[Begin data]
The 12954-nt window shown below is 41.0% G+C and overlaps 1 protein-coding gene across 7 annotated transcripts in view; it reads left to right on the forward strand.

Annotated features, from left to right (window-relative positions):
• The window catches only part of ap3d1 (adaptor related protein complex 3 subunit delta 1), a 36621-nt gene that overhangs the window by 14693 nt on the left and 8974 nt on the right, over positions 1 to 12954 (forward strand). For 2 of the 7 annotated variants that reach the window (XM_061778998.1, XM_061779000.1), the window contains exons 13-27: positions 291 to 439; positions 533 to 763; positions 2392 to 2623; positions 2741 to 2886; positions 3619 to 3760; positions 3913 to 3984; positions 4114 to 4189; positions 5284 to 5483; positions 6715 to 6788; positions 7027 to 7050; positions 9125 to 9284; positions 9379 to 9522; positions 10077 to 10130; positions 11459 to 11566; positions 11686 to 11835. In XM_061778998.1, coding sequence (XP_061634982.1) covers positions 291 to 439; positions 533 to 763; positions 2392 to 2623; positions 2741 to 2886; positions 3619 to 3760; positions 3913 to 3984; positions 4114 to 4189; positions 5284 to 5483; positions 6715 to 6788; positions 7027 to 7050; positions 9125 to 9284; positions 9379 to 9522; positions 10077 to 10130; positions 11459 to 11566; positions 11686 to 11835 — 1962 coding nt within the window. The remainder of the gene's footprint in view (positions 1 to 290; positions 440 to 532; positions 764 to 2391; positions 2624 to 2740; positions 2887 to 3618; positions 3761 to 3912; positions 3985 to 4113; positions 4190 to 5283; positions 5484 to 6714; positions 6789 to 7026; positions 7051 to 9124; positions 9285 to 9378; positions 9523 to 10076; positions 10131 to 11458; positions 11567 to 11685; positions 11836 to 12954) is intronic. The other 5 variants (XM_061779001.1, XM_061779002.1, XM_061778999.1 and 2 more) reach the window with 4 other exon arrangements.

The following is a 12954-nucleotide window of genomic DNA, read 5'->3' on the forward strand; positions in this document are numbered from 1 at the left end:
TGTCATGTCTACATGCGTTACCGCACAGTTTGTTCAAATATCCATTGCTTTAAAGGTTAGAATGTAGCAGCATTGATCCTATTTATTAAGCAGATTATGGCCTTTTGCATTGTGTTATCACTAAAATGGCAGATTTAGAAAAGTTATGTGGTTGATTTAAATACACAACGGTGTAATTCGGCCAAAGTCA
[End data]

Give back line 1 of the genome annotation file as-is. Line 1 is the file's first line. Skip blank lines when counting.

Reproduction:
The 12954-nt window shown below is 41.0% G+C and overlaps 1 protein-coding gene across 7 annotated transcripts in view; it reads left to right on the forward strand.